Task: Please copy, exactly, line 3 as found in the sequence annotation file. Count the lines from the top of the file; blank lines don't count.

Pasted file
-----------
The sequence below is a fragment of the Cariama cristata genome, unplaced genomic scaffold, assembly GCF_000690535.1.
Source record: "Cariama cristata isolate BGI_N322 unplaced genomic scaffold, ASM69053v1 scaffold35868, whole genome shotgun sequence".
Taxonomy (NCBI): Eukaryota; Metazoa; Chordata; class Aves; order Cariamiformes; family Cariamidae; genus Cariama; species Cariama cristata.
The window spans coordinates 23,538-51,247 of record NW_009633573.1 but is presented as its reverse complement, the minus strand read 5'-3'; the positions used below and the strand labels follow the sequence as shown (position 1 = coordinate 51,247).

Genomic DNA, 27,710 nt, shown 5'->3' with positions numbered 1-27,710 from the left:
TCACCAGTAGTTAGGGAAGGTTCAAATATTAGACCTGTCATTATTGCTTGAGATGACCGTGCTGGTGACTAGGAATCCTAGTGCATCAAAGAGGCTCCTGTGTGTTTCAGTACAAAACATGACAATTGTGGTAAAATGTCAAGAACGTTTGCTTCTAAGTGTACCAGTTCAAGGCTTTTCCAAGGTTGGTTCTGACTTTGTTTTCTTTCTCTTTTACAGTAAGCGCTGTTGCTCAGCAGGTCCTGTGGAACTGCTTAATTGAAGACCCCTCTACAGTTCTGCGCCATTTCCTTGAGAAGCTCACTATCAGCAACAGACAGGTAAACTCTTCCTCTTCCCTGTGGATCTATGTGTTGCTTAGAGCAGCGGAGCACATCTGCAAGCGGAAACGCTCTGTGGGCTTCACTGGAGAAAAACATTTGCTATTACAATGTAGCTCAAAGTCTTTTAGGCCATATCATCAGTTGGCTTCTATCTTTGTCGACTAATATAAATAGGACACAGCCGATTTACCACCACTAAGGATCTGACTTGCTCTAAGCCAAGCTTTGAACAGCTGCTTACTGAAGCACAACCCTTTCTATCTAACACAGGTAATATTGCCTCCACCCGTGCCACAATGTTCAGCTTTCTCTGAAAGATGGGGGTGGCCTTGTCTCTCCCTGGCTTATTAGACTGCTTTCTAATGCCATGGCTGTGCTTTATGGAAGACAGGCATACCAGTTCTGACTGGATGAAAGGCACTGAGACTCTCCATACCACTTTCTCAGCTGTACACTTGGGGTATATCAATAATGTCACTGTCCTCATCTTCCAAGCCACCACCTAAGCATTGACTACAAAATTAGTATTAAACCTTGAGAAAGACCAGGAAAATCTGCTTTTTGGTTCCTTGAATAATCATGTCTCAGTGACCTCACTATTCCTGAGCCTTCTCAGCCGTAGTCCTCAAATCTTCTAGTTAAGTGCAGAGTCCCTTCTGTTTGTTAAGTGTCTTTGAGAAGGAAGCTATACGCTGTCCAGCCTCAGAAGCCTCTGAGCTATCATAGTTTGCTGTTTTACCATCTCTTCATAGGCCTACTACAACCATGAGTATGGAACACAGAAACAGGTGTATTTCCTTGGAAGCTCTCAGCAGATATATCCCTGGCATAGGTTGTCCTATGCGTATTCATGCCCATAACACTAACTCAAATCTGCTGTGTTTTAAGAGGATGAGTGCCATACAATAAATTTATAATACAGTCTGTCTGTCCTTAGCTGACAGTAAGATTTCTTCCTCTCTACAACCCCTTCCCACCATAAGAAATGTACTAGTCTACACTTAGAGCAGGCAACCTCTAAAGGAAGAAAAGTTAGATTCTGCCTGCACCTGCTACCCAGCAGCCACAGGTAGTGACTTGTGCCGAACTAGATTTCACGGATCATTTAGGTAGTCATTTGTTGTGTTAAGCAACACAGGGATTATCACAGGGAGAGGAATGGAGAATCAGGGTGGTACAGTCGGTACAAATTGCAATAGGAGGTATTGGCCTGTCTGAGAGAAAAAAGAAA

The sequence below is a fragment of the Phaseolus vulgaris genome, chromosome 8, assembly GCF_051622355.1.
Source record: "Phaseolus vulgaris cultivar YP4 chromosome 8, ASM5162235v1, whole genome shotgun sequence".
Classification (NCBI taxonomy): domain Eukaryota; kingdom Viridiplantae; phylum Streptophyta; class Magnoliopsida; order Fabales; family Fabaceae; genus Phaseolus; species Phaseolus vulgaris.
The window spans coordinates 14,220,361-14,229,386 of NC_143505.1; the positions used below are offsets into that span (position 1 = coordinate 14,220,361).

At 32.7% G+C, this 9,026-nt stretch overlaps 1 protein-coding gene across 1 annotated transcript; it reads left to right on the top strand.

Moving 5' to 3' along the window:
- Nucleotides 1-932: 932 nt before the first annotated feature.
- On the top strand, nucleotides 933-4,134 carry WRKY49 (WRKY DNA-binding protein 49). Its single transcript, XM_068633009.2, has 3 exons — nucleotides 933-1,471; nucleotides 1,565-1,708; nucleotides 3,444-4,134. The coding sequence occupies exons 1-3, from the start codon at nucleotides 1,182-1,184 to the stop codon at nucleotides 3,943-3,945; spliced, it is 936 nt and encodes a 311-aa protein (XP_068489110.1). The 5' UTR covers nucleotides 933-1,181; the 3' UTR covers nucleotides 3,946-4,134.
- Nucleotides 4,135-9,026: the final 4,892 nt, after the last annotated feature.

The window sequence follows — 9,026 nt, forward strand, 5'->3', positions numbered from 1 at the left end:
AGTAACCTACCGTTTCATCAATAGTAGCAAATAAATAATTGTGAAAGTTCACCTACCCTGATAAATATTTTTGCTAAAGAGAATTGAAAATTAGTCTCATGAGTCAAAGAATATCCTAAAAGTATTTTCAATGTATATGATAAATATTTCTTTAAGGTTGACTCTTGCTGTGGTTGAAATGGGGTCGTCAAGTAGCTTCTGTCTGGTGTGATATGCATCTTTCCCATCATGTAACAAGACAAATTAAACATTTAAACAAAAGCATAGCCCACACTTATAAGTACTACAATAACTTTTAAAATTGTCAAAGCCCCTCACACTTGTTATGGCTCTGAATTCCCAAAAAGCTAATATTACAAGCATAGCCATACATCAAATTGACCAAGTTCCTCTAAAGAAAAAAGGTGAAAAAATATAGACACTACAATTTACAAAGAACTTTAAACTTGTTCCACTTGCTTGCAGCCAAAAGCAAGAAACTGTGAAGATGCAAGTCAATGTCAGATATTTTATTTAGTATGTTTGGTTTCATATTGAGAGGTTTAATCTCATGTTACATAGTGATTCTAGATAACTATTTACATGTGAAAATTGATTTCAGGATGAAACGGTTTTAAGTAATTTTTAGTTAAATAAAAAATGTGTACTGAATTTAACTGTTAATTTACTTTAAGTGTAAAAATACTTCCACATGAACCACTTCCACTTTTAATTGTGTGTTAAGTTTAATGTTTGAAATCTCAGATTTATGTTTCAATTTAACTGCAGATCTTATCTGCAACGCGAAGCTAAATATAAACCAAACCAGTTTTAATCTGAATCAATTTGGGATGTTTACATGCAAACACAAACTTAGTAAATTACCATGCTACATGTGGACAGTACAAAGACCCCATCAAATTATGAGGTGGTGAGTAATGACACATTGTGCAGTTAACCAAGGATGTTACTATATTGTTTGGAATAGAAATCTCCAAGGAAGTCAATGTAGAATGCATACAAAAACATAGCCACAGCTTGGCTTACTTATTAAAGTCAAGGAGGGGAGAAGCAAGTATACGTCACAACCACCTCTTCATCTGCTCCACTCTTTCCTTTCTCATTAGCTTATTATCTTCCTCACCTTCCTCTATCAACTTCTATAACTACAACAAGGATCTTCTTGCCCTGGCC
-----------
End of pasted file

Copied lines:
Taxonomy (NCBI): Eukaryota; Metazoa; Chordata; class Aves; order Cariamiformes; family Cariamidae; genus Cariama; species Cariama cristata.